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Light Box Use for Phototherapy

Treatment Effective for Circadian Rhythm Disorders

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Updated February 10, 2014

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Light Box Use for Phototherapy

A man uses a light box to treat his circadian rhythm disorder.

Christopher Furlong / Getty Images

If you have been advised to use a light box for phototherapy to treat your circadian rhythm sleep disorder or seasonal affective disorder (SAD), you may wonder how to use a light box effectively.

Proper Light Box Use

During phototherapy treatment with a light box, your eyes should remain open. It is best if the light is incidental to your sight. The benefits of a light box occur at the periphery of our vision. This means instead of staring directly into the light box, set it off to the side and look toward something else. You may want to watch television, use your computer, or read while you are using the light.

Light Exposure Can Be Varied

It is recommended that you start with one 10-15 minute session of light exposure per day upon awakening. Some light boxes come with a timer to help manage your sessions. This can gradually be increased to 30-45 minutes per day, depending on your response. Most people use the light box for 30 minutes daily upon awakening and typically see a response over several weeks.

For those with a misaligned sleep schedule from a circadian rhythm disorder, the use of a light box may be helpful to shift your sleep to the desired time. For example, if you are falling asleep too late and are sleeping in or excessively sleepy in the morning (a sign of delayed sleep phase syndrome), you should use the light box in the morning. If you are falling asleep too early and wake before you desire to (a sign of advanced sleep phase syndrome), the light box can alternatively be used in the evening. If effective, these treatments will be lifelong.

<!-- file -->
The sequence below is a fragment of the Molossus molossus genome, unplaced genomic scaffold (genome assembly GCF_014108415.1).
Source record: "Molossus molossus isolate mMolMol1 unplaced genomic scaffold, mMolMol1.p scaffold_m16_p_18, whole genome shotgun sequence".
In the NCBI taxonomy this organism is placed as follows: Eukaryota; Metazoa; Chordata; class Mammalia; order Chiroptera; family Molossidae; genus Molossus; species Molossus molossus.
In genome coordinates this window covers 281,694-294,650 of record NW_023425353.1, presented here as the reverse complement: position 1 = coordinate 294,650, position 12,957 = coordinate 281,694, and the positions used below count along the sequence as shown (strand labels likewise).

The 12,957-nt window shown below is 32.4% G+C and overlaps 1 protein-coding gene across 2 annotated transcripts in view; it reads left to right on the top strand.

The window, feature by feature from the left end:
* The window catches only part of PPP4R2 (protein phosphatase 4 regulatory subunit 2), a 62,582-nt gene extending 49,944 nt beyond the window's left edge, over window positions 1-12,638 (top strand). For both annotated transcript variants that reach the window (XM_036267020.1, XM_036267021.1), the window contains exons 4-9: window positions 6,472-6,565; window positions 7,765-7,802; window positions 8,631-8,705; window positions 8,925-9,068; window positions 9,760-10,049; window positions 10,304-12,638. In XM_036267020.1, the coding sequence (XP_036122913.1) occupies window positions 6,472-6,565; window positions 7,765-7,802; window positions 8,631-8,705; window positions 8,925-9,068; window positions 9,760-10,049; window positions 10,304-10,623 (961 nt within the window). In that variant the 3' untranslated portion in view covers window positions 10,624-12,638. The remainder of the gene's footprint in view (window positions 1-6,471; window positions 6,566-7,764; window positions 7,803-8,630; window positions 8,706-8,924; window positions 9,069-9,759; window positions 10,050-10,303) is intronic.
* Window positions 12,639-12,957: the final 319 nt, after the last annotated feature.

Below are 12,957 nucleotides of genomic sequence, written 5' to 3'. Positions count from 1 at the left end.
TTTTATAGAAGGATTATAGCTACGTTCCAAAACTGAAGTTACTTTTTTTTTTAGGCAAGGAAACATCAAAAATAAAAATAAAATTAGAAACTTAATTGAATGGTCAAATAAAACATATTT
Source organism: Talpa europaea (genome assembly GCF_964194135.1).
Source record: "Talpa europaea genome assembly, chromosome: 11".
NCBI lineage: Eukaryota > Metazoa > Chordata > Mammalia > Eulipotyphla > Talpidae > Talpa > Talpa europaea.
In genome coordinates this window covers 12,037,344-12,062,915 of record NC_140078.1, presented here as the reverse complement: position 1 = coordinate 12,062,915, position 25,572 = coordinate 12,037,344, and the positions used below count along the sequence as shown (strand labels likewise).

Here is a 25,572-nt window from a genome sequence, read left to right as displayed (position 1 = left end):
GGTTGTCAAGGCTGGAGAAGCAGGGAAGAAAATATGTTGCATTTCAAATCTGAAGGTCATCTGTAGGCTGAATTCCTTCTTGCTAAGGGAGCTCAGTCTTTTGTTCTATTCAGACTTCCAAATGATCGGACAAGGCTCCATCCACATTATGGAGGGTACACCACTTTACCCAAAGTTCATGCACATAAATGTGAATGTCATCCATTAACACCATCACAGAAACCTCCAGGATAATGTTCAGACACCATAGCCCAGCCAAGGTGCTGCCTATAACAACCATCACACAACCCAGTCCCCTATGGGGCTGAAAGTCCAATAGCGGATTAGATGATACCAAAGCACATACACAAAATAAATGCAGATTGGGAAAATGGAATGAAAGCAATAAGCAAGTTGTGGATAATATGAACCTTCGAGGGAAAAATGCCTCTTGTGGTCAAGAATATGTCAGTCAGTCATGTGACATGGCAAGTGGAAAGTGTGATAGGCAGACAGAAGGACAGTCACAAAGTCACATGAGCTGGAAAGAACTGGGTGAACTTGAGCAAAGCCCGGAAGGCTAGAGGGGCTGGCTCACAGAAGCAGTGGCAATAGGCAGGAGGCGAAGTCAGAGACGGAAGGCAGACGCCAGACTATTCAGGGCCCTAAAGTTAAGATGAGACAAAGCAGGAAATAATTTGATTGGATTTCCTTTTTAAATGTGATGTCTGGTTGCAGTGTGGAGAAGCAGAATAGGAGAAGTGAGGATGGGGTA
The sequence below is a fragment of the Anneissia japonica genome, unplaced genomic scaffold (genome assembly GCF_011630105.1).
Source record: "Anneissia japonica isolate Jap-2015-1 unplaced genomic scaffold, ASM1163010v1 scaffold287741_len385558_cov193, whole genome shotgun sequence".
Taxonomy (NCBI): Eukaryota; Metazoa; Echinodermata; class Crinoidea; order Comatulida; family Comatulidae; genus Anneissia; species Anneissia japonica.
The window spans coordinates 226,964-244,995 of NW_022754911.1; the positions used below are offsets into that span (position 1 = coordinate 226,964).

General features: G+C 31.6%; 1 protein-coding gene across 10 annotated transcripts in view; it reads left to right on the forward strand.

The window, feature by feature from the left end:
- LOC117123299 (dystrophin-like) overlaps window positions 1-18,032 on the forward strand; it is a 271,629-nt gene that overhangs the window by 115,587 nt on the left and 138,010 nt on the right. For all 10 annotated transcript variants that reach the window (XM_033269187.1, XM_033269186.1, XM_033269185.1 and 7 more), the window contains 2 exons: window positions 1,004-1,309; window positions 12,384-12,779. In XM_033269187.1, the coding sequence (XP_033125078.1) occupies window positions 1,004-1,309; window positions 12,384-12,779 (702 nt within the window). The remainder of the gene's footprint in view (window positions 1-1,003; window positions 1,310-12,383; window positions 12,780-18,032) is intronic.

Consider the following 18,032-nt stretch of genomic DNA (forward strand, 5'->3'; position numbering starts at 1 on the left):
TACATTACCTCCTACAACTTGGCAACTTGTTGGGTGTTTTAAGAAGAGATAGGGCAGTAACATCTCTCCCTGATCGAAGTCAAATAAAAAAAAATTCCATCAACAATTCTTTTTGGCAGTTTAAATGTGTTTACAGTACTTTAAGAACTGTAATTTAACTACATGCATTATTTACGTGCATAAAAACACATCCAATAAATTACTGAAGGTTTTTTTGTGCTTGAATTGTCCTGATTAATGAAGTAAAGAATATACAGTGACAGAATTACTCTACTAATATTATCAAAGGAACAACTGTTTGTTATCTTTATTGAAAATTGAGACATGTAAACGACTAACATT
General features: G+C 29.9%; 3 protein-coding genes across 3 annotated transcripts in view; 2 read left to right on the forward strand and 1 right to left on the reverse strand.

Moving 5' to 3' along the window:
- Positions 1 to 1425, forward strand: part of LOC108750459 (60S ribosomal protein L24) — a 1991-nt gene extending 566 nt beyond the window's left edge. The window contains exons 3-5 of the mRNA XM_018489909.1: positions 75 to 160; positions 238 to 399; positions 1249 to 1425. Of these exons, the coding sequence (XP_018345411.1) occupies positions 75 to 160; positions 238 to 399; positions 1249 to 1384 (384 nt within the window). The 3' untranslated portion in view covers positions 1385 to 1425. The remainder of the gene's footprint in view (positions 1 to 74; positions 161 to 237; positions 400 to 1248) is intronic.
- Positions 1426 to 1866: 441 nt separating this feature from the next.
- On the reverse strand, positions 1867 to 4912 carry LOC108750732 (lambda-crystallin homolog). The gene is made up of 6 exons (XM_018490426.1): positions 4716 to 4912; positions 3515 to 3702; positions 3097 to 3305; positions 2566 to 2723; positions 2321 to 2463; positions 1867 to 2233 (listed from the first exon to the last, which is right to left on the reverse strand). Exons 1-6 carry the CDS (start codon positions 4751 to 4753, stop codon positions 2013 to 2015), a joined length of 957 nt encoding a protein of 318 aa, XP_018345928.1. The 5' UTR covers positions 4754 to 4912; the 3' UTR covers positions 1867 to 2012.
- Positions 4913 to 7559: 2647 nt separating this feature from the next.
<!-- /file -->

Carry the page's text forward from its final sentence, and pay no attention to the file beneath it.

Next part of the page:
In the case of SAD, light box therapy should be continued until natural exposure to sunlight normalizes, sometime in the spring. If it is effective, individuals with SAD will require lifelong treatment restricted to the winter months.

Light therapy has very few side effects and is usually well-tolerated. If your symptoms are persistent, you may wish to increase the exposure to twice per day. It is typically recommended that you not exceed 90 minutes per day, however. If you have persistent problems, you may need further evaluation by your doctor and alternative treatment.

Sources:

Chesson, AJ et al. "Practice parameters for the use of light therapy in the treatment of sleep disorders." Standards of Practice Committee, American Academy of Sleep Medicine. Sleep. 1999;22:641.

Eastman, CI et al. "Bright light treatment of winter depression: a placebo-controlled trial." Arch Gen Psychiatry. 1998;55:883.

Golden, RN et al. "The efficacy of light therapy in the treatment of mood disorders: a review and meta-analysis of the evidence." Am J Psychiatry. 2005;162:656.

Terman M et al. "A controlled trial of timed bright light and negative air ionization for treatment of winter depression." Arch Gen Psychiatry. 1998;55-875.

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